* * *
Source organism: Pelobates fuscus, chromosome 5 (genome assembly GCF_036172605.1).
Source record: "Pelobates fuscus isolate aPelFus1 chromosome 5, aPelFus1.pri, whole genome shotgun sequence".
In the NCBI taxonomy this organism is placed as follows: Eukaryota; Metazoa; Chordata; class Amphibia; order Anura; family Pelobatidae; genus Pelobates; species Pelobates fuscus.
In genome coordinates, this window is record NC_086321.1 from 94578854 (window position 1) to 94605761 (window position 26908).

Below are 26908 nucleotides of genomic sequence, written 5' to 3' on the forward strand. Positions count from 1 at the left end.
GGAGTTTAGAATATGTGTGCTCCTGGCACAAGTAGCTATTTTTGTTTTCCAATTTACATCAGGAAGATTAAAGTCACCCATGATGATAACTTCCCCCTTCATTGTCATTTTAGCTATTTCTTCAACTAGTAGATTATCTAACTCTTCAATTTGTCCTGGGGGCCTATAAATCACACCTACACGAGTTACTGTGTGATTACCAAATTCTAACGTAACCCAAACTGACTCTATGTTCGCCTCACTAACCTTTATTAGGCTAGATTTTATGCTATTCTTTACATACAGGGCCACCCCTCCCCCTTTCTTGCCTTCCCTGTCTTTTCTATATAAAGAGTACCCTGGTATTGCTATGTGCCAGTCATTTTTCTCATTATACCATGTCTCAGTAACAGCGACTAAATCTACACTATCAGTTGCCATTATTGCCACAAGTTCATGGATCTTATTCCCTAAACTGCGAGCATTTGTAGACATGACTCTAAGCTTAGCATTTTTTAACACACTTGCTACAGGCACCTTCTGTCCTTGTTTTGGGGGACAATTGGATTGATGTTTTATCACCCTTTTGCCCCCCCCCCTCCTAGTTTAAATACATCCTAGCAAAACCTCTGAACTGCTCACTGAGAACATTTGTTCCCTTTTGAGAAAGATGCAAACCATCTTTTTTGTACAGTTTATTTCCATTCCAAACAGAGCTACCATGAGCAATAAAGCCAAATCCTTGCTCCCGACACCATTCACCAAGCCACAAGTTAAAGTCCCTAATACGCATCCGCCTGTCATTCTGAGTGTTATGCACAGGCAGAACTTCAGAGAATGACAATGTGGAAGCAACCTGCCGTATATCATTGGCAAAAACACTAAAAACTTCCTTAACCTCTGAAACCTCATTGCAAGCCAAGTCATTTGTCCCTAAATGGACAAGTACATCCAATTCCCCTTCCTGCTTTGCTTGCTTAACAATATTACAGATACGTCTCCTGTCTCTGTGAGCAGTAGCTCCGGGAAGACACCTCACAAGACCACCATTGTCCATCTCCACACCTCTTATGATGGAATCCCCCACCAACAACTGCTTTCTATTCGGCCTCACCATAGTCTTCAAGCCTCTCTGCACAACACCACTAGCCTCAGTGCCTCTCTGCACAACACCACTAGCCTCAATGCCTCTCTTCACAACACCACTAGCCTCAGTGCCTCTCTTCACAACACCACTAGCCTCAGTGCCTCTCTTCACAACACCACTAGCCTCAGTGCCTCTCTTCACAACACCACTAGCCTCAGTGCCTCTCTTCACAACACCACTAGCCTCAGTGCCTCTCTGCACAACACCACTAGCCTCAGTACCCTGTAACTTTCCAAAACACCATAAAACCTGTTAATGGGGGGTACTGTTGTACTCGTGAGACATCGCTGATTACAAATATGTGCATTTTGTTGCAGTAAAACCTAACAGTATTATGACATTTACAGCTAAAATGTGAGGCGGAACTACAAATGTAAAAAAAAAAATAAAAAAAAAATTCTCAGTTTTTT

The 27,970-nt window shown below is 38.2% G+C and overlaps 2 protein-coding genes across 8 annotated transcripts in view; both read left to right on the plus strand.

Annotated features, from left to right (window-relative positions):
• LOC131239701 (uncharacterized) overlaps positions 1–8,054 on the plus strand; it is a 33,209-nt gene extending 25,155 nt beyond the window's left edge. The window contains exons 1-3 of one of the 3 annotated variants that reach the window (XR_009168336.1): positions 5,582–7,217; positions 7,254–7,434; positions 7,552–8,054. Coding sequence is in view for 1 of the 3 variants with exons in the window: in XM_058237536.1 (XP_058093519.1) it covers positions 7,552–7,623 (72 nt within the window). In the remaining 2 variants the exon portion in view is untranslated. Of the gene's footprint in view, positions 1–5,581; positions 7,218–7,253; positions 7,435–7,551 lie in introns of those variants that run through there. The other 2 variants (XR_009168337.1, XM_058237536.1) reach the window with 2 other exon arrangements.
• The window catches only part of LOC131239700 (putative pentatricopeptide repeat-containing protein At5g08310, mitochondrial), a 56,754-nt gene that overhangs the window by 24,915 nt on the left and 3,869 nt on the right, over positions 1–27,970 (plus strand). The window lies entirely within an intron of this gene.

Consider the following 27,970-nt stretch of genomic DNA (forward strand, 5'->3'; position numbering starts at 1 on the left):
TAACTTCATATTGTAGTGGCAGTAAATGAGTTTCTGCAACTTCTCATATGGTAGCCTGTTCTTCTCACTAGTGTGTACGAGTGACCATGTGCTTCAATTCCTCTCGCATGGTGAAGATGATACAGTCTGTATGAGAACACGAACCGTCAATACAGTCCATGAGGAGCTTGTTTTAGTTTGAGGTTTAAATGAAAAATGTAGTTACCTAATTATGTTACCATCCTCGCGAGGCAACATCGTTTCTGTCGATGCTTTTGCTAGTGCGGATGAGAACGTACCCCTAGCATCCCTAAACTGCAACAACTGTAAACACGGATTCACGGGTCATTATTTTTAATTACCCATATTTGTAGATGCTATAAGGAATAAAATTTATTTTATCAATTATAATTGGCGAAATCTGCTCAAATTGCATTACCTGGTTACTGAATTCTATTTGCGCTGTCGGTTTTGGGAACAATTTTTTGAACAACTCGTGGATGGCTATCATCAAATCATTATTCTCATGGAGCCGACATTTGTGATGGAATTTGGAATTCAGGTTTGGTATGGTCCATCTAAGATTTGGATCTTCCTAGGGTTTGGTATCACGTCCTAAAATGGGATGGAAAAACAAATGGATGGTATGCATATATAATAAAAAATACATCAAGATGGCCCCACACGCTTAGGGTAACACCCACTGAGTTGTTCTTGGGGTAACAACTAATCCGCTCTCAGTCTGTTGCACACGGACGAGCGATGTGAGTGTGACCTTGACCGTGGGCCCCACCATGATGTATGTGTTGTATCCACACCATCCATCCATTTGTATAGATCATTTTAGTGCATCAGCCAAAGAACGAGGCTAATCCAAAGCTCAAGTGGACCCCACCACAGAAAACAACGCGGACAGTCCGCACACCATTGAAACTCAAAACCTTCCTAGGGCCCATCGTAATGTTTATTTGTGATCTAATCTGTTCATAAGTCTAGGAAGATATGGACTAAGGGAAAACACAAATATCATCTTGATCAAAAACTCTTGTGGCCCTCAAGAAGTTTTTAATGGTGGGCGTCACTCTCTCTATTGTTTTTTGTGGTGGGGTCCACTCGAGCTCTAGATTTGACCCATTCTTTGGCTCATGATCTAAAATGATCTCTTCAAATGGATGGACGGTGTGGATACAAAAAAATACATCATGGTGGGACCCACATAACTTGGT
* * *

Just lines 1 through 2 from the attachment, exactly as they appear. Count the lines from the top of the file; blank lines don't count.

Source organism: Pelobates fuscus, chromosome 5 (genome assembly GCF_036172605.1).
Source record: "Pelobates fuscus isolate aPelFus1 chromosome 5, aPelFus1.pri, whole genome shotgun sequence".